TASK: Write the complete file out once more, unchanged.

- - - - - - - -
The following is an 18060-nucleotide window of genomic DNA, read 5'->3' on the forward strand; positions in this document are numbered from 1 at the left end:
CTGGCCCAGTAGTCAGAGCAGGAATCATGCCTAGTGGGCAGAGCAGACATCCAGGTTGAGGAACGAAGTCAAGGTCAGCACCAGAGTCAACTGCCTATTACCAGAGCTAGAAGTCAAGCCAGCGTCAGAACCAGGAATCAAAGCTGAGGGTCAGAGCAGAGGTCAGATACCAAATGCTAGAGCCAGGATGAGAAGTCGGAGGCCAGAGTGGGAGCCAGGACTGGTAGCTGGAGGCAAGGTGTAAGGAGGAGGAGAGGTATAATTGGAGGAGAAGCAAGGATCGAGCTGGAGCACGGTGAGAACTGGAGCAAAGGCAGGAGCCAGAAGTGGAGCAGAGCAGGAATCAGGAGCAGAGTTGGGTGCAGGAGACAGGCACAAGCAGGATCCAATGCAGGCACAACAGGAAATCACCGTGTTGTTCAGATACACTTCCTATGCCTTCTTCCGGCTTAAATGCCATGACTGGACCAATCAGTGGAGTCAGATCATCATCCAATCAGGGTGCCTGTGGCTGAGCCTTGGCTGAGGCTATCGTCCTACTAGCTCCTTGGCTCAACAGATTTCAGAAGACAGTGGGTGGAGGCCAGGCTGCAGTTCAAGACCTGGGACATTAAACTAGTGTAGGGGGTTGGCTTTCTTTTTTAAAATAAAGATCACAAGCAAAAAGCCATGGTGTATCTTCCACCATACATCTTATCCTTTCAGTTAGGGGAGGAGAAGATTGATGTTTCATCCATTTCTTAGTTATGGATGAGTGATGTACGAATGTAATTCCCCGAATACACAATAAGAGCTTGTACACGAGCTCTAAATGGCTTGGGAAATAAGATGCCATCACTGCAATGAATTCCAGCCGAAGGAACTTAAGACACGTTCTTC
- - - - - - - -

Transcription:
The following is an 18060-nucleotide window of genomic DNA, read 5'->3' on the forward strand; positions in this document are numbered from 1 at the left end:
CTGGCCCAGTAGTCAGAGCAGGAATCATGCCTAGTGGGCAGAGCAGACATCCAGGTTGAGGAACGAAGTCAAGGTCAGCACCAGAGTCAACTGCCTATTACCAGAGCTAGAAGTCAAGCCAGCGTCAGAACCAGGAATCAAAGCTGAGGGTCAGAGCAGAGGTCAGATACCAAATGCTAGAGCCAGGATGAGAAGTCGGAGGCCAGAGTGGGAGCCAGGACTGGTAGCTGGAGGCAAGGTGTAAGGAGGAGGAGAGGTATAATTGGAGGAGAAGCAAGGATCGAGCTGGAGCACGGTGAGAACTGGAGCAAAGGCAGGAGCCAGAAGTGGAGCAGAGCAGGAATCAGGAGCAGAGTTGGGTGCAGGAGACAGGCACAAGCAGGATCCAATGCAGGCACAACAGGAAATCACCGTGTTGTTCAGATACACTTCCTATGCCTTCTTCCGGCTTAAATGCCATGACTGGACCAATCAGTGGAGTCAGATCATCATCCAATCAGGGTGCCTGTGGCTGAGCCTTGGCTGAGGCTATCGTCCTACTAGCTCCTTGGCTCAACAGATTTCAGAAGACAGTGGGTGGAGGCCAGGCTGCAGTTCAAGACCTGGGACATTAAACTAGTGTAGGGGGTTGGCTTTCTTTTTTAAAATAAAGATCACAAGCAAAAAGCCATGGTGTATCTTCCACCATACATCTTATCCTTTCAGTTAGGGGAGGAGAAGATTGATGTTTCATCCATTTCTTAGTTATGGATGAGTGATGTACGAATGTAATTCCCCGAATACACAATAAGAGCTTGTACACGAGCTCTAAATGGCTTGGGAAATAAGATGCCATCACTGCAATGAATTCCAGCCGAAGGAACTTAAGACACGTTCTTC